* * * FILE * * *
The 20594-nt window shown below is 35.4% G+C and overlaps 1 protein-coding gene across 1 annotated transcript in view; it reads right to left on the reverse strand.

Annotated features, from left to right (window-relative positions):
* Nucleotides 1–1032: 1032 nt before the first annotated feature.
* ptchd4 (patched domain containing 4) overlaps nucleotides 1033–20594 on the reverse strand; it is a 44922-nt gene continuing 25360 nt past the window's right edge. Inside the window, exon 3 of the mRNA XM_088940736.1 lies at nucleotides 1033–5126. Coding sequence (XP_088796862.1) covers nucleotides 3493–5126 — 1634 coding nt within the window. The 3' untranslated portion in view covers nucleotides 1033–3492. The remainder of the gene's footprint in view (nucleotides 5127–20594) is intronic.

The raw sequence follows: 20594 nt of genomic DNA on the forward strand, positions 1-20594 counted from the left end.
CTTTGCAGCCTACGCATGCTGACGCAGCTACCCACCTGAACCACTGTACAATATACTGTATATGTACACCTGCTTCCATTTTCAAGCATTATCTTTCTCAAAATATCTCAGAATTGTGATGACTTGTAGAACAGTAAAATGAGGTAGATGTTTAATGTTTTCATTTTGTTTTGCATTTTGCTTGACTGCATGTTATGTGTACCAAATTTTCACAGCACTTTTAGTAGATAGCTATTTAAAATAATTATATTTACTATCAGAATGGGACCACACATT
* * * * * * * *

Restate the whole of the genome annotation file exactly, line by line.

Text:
The 20594-nt window shown below is 35.4% G+C and overlaps 1 protein-coding gene across 1 annotated transcript in view; it reads right to left on the reverse strand.

Annotated features, from left to right (window-relative positions):
* Nucleotides 1–1032: 1032 nt before the first annotated feature.
* ptchd4 (patched domain containing 4) overlaps nucleotides 1033–20594 on the reverse strand; it is a 44922-nt gene continuing 25360 nt past the window's right edge. Inside the window, exon 3 of the mRNA XM_088940736.1 lies at nucleotides 1033–5126. Coding sequence (XP_088796862.1) covers nucleotides 3493–5126 — 1634 coding nt within the window. The 3' untranslated portion in view covers nucleotides 1033–3492. The remainder of the gene's footprint in view (nucleotides 5127–20594) is intronic.

The raw sequence follows: 20594 nt of genomic DNA on the forward strand, positions 1-20594 counted from the left end.
CTTTGCAGCCTACGCATGCTGACGCAGCTACCCACCTGAACCACTGTACAATATACTGTATATGTACACCTGCTTCCATTTTCAAGCATTATCTTTCTCAAAATATCTCAGAATTGTGATGACTTGTAGAACAGTAAAATGAGGTAGATGTTTAATGTTTTCATTTTGTTTTGCATTTTGCTTGACTGCATGTTATGTGTACCAAATTTTCACAGCACTTTTAGTAGATAGCTATTTAAAATAATTATATTTACTATCAGAATGGGACCACACATT